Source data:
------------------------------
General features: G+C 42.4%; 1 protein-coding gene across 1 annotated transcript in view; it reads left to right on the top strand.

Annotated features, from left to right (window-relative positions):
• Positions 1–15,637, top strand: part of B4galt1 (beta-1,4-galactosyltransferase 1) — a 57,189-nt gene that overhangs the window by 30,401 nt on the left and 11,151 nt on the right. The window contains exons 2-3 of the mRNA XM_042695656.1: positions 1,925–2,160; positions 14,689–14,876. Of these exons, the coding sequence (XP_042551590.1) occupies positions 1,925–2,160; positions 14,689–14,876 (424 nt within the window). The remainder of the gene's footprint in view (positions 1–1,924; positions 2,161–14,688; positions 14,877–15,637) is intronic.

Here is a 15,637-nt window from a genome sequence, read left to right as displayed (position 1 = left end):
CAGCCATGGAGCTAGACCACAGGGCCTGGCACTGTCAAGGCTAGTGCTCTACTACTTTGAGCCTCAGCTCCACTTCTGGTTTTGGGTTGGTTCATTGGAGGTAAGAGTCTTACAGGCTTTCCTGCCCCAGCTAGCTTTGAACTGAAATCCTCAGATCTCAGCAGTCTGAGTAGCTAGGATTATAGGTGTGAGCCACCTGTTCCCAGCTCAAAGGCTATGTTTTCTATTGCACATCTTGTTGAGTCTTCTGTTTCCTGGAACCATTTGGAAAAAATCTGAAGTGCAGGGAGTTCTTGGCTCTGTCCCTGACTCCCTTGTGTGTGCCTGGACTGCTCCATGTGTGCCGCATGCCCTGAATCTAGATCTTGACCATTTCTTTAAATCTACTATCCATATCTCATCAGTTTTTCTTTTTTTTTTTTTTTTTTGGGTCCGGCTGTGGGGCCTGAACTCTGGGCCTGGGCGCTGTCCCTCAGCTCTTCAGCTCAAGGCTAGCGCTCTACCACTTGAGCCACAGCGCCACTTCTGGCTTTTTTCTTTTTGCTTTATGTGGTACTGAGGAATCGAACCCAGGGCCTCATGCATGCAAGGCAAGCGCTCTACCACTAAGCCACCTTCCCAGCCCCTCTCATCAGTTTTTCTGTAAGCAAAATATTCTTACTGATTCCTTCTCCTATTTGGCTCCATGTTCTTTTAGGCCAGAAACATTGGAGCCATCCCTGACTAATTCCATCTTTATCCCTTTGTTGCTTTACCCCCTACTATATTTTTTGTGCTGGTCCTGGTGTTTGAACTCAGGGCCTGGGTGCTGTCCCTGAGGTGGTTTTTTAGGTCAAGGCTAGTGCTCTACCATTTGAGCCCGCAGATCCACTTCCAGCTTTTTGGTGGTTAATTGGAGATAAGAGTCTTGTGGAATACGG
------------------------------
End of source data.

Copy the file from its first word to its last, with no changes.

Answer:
General features: G+C 42.4%; 1 protein-coding gene across 1 annotated transcript in view; it reads left to right on the top strand.

Annotated features, from left to right (window-relative positions):
• Positions 1–15,637, top strand: part of B4galt1 (beta-1,4-galactosyltransferase 1) — a 57,189-nt gene that overhangs the window by 30,401 nt on the left and 11,151 nt on the right. The window contains exons 2-3 of the mRNA XM_042695656.1: positions 1,925–2,160; positions 14,689–14,876. Of these exons, the coding sequence (XP_042551590.1) occupies positions 1,925–2,160; positions 14,689–14,876 (424 nt within the window). The remainder of the gene's footprint in view (positions 1–1,924; positions 2,161–14,688; positions 14,877–15,637) is intronic.

Here is a 15,637-nt window from a genome sequence, read left to right as displayed (position 1 = left end):
CAGCCATGGAGCTAGACCACAGGGCCTGGCACTGTCAAGGCTAGTGCTCTACTACTTTGAGCCTCAGCTCCACTTCTGGTTTTGGGTTGGTTCATTGGAGGTAAGAGTCTTACAGGCTTTCCTGCCCCAGCTAGCTTTGAACTGAAATCCTCAGATCTCAGCAGTCTGAGTAGCTAGGATTATAGGTGTGAGCCACCTGTTCCCAGCTCAAAGGCTATGTTTTCTATTGCACATCTTGTTGAGTCTTCTGTTTCCTGGAACCATTTGGAAAAAATCTGAAGTGCAGGGAGTTCTTGGCTCTGTCCCTGACTCCCTTGTGTGTGCCTGGACTGCTCCATGTGTGCCGCATGCCCTGAATCTAGATCTTGACCATTTCTTTAAATCTACTATCCATATCTCATCAGTTTTTCTTTTTTTTTTTTTTTTTTGGGTCCGGCTGTGGGGCCTGAACTCTGGGCCTGGGCGCTGTCCCTCAGCTCTTCAGCTCAAGGCTAGCGCTCTACCACTTGAGCCACAGCGCCACTTCTGGCTTTTTTCTTTTTGCTTTATGTGGTACTGAGGAATCGAACCCAGGGCCTCATGCATGCAAGGCAAGCGCTCTACCACTAAGCCACCTTCCCAGCCCCTCTCATCAGTTTTTCTGTAAGCAAAATATTCTTACTGATTCCTTCTCCTATTTGGCTCCATGTTCTTTTAGGCCAGAAACATTGGAGCCATCCCTGACTAATTCCATCTTTATCCCTTTGTTGCTTTACCCCCTACTATATTTTTTGTGCTGGTCCTGGTGTTTGAACTCAGGGCCTGGGTGCTGTCCCTGAGGTGGTTTTTTAGGTCAAGGCTAGTGCTCTACCATTTGAGCCCGCAGATCCACTTCCAGCTTTTTGGTGGTTAATTGGAGATAAGAGTCTTGTGGAATACGG